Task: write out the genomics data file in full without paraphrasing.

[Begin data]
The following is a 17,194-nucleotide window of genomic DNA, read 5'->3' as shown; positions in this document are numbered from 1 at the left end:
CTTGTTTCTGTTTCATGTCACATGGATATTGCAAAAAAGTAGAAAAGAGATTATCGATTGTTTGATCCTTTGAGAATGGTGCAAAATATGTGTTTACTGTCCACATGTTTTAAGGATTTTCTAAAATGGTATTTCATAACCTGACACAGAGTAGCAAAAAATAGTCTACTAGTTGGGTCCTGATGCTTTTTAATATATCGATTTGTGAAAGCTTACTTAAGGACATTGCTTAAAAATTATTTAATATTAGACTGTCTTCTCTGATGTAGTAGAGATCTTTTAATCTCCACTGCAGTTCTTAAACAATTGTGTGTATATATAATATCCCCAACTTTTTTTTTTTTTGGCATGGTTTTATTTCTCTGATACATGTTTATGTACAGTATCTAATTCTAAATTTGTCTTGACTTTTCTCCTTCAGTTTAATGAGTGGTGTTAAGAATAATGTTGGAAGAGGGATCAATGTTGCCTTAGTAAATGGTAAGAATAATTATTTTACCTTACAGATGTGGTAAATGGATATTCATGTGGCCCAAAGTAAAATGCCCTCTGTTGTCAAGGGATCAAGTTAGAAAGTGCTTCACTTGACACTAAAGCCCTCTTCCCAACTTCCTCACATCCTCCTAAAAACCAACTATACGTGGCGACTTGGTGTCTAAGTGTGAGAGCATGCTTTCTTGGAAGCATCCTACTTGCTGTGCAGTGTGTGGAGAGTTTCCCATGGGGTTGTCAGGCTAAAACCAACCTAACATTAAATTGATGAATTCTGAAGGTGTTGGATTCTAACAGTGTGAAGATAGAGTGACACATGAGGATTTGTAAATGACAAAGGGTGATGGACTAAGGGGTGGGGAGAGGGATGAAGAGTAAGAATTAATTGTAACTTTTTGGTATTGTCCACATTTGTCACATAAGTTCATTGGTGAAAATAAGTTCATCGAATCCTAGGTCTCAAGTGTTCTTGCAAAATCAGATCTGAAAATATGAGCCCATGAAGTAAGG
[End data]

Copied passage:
The following is a 17,194-nucleotide window of genomic DNA, read 5'->3' as shown; positions in this document are numbered from 1 at the left end:
CTTGTTTCTGTTTCATGTCACATGGATATTGCAAAAAAGTAGAAAAGAGATTATCGATTGTTTGATCCTTTGAGAATGGTGCAAAATATGTGTTTACTGTCCACATGTTTTAAGGATTTTCTAAAATGGTATTTCATAACCTGACACAGAGTAGCAAAAAATAGTCTACTAGTTGGGTCCTGATGCTTTTTAATATATCGATTTGTGAAAGCTTACTTAAGGACATTGCTTAAAAATTATTTAATATTAGACTGTCTTCTCTGATGTAGTAGAGATCTTTTAATCTCCACTGCAGTTCTTAAACAATTGTGTGTATATATAATATCCCCAACTTTTTTTTTTTTTGGCATGGTTTTATTTCTCTGATACATGTTTATGTACAGTATCTAATTCTAAATTTGTCTTGACTTTTCTCCTTCAGTTTAATGAGTGGTGTTAAGAATAATGTTGGAAGAGGGATCAATGTTGCCTTAGTAAATGGTAAGAATAATTATTTTACCTTACAGATGTGGTAAATGGATATTCATGTGGCCCAAAGTAAAATGCCCTCTGTTGTCAAGGGATCAAGTTAGAAAGTGCTTCACTTGACACTAAAGCCCTCTTCCCAACTTCCTCACATCCTCCTAAAAACCAACTATACGTGGCGACTTGGTGTCTAAGTGTGAGAGCATGCTTTCTTGGAAGCATCCTACTTGCTGTGCAGTGTGTGGAGAGTTTCCCATGGGGTTGTCAGGCTAAAACCAACCTAACATTAAATTGATGAATTCTGAAGGTGTTGGATTCTAACAGTGTGAAGATAGAGTGACACATGAGGATTTGTAAATGACAAAGGGTGATGGACTAAGGGGTGGGGAGAGGGATGAAGAGTAAGAATTAATTGTAACTTTTTGGTATTGTCCACATTTGTCACATAAGTTCATTGGTGAAAATAAGTTCATCGAATCCTAGGTCTCAAGTGTTCTTGCAAAATCAGATCTGAAAATATGAGCCCATGAAGTAAGG